Police, Crime, Sentencing and Courts Bill — Decline Second Reading — 16 Mar 2021 at 18:39

MPs were considering the Police, Crime, Sentencing and Courts Bill[1][2]

The majority of MPs voted in favour of a range of changes to the law related to crime and policing including: greater restrictions on protests; criminalising residing on land without consent with a vehicle; reform of the caution system to include conditions associated with a caution; regulation of extraction of data from electronic devices voluntarily provided by users; increased sentences for various crimes; and to enable ministers to refer certain prisoners to the parole board rather than automatically releasing them when their release is due.

The Bill included provisions[1][2]:

  • * increasing the maximum penalty for assault on emergency worker from one to two years in jail.
  • * enabling the Police Federation to represent Special Constables in England, Wales and Northern Ireland, and to enable Special Constables to play a greater role in the federation.
  • * to change the definitions of careless and dangerous driving which applies to someone driving for police purposes to refer to the expectation of, and view of, "a careful and competent constable who had undertaken the same prescribed training".
  • * to require the police, specified health authorities, local authorities, probation service providers, youth offending teams and fire and rescue services to collaborate to prevent and reduce serious violence.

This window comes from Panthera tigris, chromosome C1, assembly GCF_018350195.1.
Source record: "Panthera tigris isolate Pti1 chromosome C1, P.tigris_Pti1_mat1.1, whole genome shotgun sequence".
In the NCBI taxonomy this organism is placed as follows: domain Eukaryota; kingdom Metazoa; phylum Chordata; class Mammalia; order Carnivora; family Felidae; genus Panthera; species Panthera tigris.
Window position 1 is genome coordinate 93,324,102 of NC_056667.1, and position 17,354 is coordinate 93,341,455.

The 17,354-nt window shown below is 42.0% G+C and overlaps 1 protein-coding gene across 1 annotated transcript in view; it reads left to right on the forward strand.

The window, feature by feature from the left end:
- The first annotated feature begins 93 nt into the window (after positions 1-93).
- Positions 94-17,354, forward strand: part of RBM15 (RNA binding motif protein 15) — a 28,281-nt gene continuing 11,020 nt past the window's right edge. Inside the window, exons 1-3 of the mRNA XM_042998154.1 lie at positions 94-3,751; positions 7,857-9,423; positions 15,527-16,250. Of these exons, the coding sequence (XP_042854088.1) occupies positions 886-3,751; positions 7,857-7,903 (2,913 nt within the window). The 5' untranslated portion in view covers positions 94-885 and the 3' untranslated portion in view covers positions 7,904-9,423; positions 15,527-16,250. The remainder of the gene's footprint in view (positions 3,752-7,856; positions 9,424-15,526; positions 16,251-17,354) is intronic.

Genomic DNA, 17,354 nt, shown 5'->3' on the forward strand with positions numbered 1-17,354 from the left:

• * to introduce restrictions on the extraction of information by the police and other enforcement bodies from mobile devices voluntarily provided by users.
  • * to enable charges of financially significant criminal damage to memorials, or via fire, to be tried in the Crown Court.
  • * to enable, subject to judicial approval, the fulfilment of requests from other countries for communications data (information on who sent an electronic communication, when and to whom).
  • * empowering the police to photograph more classes of people at a police station.
  • * to enable the police to make directions in respect of protests to prevent disorder, damage, disruption or intimidation, including “serious disruption to the life of the community” and “serious disruption to the activities of an organisation
  • * to make it "an offence for an individual to fail to comply with the direction of a police officer to stop, or not start, obstructing the passage of a vehicle into or out of the Parliamentary Estate."
  • * to create an offence of "intentionally or recklessly causing public nuisance."
  • * to specifically allow for conditions to be placed on seriously disruptive noisy one-person protests.
  • * to create "a criminal offence of residing or intending to reside on land without consent in or with a vehicle".
  • * to increase "the maximum penalties for the offences of causing death by dangerous driving and causing death by careless driving when under the influence of drink or drugs from 14 years’ imprisonment to imprisonment for life."
  • * creates a new offence of "causing serious injury by careless, or inconsiderate, driving."